An individual with atopic asthma will have mast cell-bound IgE molecules residing in their airway. Inhalation of the offending allergen can lead to cross-linking of the adjacent IgE, causing mast cell activation and the release of mediators. In the lungs, high levels of mediators including histamine and other pro-inflammatory mediators caused by an allergic reaction create chronic inflammation and narrowing of the airway which is the pathological event underlying most asthma cases. Symptoms can include, wheezing, coughing, and chest tightness as the airways become restricted and inflamed. The symptoms may flare-up with difficulty breathing during an asthma attack when the smooth muscles of the airways become restricted.
Early Phase Response: Asthma symptoms can occur immediately (early-phase response) or some hours after allergen exposure (late-phase response). Many immune cells and mediators are involved in the asthmatic response and all play a role in the evolution of both the early and late responses. In the early asthmatic response after allergen exposure, inflammatory mediators, including large quantities of histamine, are released from mast cells on the mucosal surfaces. Histamine causes immediate bronchoconstriction and bronchospasm, resulting in narrowing of the bronchioles. Leukotrienes, also released from mast cells, are also potent bronchoconstrictors of airway smooth muscle, amplifying the action of histamine. Leukotrienes also increase microvascular permeability, resulting in edema and narrowing of the airways and stimulation of the secretion of mucus in the lower respiratory tract. Prostaglandins, released by mast cells, are also involved in the early-phase response.
Late Phase Response: About 60% of patients will experience late-phase response. The late asthmatic response involves the infiltration of the airways with inflammatory cells and mediators, in particular eosinophils, which results in airway narrowing and associated bronchial hyperresponsiveness with bronchial smooth muscle over contraction. Atopic individuals who have the genetic tendency to develop allergic diseases have increased levels of the cytokine inflammatory mediator IL-5 produced by their immune cells such as mast cells and T-lymphocytes. This IL-5 mediator stimulates the production of eosinophils and also attracts them to the site of inflammation. Eosinophils play an important role in the pathophysiology of late response asthma and the associated inflammation and bronchoconstriction. They produce a host of enzymes, proteins, and mediators causing epithelial tissue damage. This damage contributes to chronic changes such as airway remodeling and airway hyper-responsiveness. Symptoms can include shortness of breath as well as an increased chance of lung infections as the lining of the airways can become damaged, making it easier to allow bacteria to harbor. In severe cases, the asthmatic airway can lead to the development of COPD.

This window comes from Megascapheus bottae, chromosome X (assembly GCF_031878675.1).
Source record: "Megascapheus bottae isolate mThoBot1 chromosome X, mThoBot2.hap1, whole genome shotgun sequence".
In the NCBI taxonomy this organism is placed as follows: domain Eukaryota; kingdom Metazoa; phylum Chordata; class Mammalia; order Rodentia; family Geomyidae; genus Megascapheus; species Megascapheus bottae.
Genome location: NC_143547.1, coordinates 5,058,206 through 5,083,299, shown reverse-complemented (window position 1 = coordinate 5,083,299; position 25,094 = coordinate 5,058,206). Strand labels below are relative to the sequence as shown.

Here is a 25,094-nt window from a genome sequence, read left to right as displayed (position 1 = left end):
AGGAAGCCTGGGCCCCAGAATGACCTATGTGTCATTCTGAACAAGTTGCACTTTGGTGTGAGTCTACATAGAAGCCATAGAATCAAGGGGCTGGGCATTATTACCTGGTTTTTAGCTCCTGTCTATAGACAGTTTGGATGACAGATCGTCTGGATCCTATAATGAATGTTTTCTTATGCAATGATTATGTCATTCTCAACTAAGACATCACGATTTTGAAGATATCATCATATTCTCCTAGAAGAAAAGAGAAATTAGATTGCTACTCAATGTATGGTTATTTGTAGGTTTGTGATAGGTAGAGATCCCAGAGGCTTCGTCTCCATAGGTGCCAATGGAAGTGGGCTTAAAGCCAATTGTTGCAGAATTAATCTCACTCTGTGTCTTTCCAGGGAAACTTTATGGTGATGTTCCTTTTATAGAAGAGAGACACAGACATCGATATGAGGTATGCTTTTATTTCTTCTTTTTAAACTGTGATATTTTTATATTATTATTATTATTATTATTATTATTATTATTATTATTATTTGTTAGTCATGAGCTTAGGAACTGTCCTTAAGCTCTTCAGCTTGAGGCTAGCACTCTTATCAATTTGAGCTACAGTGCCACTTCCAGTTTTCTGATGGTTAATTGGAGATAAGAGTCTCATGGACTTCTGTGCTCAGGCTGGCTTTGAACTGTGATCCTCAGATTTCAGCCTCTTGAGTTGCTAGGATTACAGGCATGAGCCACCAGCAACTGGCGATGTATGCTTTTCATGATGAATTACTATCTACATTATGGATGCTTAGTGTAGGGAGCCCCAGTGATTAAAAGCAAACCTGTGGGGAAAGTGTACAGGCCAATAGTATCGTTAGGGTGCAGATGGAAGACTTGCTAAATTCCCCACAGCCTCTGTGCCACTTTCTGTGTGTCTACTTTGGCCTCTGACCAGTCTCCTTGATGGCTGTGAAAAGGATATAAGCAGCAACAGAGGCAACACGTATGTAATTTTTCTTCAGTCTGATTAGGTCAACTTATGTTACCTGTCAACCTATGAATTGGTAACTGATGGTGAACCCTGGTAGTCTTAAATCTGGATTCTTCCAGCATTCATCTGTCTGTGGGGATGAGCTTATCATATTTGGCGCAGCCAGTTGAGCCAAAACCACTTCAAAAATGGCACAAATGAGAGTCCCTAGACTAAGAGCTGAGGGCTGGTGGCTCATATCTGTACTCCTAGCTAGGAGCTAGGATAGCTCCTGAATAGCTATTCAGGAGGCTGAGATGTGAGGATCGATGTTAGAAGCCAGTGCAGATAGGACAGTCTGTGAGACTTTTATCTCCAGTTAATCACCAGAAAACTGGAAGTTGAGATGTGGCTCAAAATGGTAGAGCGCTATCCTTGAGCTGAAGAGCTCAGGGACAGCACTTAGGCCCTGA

In chronic allergic asthma cases, the individual’s bronchial epithelium is not fully matured and inflammatory cells and eosinophils are accumulated in the bronchial mucosa. This allows allergens to easily trigger allergic reactions with airway inflammation and smooth muscle constriction continuously. The lack of tissue maturation also increases the susceptibility of the bronchial epithelium to allergen-induced injury with an ineffective repair mechanism during chronic allergen exposure.1 It is similar to that observed in chronic wounds and pathological scaring which involves massive apoptosis of inflammatory cells and accumulation of myofibroblasts. The epithelialization remains incomplete and epithelial integrity can’t be restored and the inflammation can’t be resolved.1 This leads to tissue remolding with the extracellular matrix deposition and deformation of the normal tissue causing irreversible airflow obstruction and impaired pulmonary function.
Asthma is usually diagnosed in childhood. In many patients the symptoms will disappear or are significantly reduced after puberty. After age 20, symptoms may begin to reappear. In some cases, asthma will be first diagnosed over the age of 20 years old, e.g. at the age of 50, 60, or even later. This type of asthma is called adult-onset asthma. Unlike children who often experience intermittent asthma symptoms in response to allergy triggers or respiratory infections, adults with newly diagnosed asthma generally have persistent symptoms including wheezing, dry cough, shortness of breath after exertion, and chest tightness. Childhood onset asthma is usually atopic asthma which is caused by an allergy. Although ~30% of adult asthma cases are triggered by exposure to irritants such as cigarette smoke, chemicals, mold, dust, or other substances commonly found in the person’s environment, many adult-onset asthma cases are non-atopic and do not get triggered by an allergy.
The bronchi inflammation and bronchi smooth muscle constriction in these asthma cases are induced by internal toxins. The toxins may come from infections from viruses, mycobacteria, other infectious agents, or hormonal fluctuations caused by conditions such as menopause. The smooth muscle of the blood vessel that supply blood to the bronchi can also become restricted in non-atopic asthma patients and it can cause reduced blood flow to the bronchi. Low oxygen supply causes an increased level of free radicals which further irritate the bronchi and cause bronchi inflammation.